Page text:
We recently reported a HDL-mimicking peptide–phospholipid scaffold (HPPS) nanocarrier for the delivery of diagnostic and therapeutic payloads (Zhang et al. 2009). HPPS closely resembles the structure of plasma-derived spherical HDL by replacing apoA-I protein with self-assembled apoA-I mimetic peptides on the phospholipid monolayer of the nanoparticle (Zhang et al. 2009). This results in nanoparticles of well-controlled, monodispersed, sub-30 nm size, that retain the HDL-like capacity to carry lipophilic payloads. Perhaps equally important, HPPS mimics the functions of plasma-derived HDL in its pharmacokinetics and targeting specificity against scavenger receptor type B1 (SR-BI), which permits excellent delivery of the nanoparticle cargo to the target cells. Furthermore, like HDL (Corbin et al. 2007), HPPS can be tailored to target a receptor of choice by introducing various targeting ligands for different cancer applications.
Epidermal growth factor receptor (EGFR), a member of the human epidermal growth factor receptor (HER)–ErbB family of receptor tyrosine kinases, represents an important target for non-small cell lung cancer diagnosis and treatment. Its activation stimulates key processes involved in tumor growth and progression, including proliferation, angiogenesis, invasion, and metastasis. Therefore, EGFR has become an attractive target for nanoparticle-based lung cancer detection and treatment (Doroshow 2005; Gatzemeier 2003). Many EGFR-specific targeting ligands (antibodies, single chain antibody fragments, affibodies, recombinant epidermal growth factor (EGF), EGF peptide mimetics, etc.) have been developed and used to target nanoparticle carriers to EGFR (Dechant et al. 2007; Nakamura et al. 2005; Reilly et al. 2000; Senekowitsch-Schmidtke et al. 1996; Tolmachev et al. 2009) with various degrees of success. Targeting nanoparticles to EGFR in lung cancer provides a desirable model to study the complexities of ligand/nanoparticle–receptor interactions. Previously, we have successfully developed an EGF-conjugated HPPS nanoparticle and tested its targeting to cancer cells in vitro and in vivo (Zhang et al. 2010). The objective of this study is to take advantage of this already established targeted nanoparticle model to systematically investigate the receptor specific uptake of EGF-conjugated nanoparticles in lung cancer cells, thus providing valuable insight on the potential impact of tumor cell heterogeneity on the targeting specificity of nanoparticle carriers.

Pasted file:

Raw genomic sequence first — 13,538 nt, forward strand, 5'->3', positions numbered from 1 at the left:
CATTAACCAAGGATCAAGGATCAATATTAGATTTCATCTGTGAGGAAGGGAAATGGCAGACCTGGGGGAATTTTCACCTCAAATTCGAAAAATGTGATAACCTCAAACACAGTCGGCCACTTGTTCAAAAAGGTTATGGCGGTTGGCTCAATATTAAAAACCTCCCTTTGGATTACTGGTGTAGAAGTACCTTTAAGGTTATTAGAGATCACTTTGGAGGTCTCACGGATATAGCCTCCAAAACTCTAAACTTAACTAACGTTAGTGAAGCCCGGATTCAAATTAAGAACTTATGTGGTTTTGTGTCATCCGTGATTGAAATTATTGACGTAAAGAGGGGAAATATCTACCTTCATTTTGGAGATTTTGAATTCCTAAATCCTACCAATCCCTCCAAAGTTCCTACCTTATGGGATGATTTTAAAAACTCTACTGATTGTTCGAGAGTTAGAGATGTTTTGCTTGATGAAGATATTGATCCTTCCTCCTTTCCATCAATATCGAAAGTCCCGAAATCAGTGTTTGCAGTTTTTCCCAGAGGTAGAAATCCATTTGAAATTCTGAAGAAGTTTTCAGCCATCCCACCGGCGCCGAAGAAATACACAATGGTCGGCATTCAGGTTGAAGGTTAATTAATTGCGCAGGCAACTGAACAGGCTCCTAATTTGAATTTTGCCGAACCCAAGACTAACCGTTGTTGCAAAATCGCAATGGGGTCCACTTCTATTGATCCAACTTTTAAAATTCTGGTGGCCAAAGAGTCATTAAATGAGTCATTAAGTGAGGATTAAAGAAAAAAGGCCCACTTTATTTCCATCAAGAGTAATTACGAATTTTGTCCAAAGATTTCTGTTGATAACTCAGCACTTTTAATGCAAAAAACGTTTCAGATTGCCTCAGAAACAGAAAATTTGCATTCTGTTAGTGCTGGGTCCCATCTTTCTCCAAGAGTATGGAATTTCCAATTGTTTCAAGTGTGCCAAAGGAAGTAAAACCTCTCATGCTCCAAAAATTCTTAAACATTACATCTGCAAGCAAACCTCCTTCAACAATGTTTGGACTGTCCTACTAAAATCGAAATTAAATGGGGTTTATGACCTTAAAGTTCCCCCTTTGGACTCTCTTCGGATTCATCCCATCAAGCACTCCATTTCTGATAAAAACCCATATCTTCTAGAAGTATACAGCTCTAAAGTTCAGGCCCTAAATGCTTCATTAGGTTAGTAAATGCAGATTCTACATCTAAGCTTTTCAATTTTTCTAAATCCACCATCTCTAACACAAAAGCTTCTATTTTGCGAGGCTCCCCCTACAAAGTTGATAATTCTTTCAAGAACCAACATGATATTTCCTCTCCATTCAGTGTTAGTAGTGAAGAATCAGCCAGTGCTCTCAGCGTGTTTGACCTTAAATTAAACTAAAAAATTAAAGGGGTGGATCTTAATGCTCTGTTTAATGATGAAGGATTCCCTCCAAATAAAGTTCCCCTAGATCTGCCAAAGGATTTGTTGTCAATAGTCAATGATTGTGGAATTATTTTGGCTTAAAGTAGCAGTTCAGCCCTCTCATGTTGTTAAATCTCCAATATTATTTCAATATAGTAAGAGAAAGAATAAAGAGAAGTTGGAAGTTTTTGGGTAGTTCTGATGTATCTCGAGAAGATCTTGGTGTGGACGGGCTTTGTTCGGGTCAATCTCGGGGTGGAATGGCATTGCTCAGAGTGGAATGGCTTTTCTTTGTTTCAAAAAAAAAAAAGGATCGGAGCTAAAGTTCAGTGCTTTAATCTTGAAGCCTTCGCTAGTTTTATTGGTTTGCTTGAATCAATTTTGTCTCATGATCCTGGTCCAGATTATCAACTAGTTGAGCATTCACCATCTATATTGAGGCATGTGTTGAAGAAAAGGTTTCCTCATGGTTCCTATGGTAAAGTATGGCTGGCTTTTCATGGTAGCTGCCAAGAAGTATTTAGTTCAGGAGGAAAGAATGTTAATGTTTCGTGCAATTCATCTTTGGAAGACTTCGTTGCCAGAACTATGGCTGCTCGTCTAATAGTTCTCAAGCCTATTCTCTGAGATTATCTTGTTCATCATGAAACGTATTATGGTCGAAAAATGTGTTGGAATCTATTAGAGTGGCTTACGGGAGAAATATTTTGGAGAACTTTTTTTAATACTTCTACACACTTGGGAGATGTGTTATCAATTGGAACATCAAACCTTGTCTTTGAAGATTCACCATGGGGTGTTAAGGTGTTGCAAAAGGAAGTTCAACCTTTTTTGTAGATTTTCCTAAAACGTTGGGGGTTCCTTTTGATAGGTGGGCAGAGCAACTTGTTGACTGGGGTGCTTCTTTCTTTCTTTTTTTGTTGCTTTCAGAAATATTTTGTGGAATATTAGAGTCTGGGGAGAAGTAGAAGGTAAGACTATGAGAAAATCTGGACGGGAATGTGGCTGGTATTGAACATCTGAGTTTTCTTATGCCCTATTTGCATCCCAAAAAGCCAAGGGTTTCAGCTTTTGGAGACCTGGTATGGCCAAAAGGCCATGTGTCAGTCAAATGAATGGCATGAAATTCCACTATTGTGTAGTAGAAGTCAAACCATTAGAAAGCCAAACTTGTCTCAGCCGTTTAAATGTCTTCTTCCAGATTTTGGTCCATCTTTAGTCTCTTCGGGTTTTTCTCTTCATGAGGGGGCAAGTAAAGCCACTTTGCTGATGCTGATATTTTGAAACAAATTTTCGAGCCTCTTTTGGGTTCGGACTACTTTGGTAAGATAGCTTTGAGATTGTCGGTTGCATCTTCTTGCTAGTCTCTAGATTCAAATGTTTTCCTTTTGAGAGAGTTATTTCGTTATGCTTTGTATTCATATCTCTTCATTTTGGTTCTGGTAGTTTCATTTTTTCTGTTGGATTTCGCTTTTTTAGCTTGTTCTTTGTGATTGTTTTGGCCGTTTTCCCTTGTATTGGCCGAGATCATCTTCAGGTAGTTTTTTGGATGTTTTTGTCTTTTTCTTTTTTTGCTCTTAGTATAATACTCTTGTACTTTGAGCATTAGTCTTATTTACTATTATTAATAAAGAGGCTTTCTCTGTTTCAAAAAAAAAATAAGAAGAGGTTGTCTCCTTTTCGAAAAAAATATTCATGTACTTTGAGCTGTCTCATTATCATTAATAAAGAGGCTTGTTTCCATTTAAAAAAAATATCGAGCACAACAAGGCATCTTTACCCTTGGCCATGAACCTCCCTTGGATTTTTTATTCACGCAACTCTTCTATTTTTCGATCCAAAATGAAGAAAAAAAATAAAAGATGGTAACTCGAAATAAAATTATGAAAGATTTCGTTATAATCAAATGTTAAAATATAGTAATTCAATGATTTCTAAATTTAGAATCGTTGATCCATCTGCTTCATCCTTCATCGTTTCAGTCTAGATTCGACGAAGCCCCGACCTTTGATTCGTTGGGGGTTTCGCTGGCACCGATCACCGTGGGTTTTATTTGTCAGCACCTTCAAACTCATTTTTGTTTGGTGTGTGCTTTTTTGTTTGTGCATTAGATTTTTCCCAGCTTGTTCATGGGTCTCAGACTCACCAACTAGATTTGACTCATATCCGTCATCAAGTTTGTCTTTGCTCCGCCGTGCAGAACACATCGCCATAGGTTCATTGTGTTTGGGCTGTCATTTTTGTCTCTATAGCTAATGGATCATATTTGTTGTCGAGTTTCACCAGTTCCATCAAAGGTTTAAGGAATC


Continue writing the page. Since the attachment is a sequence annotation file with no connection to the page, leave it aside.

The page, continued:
2.1 Preparation of EGF-conjugated HPPS nanoparticle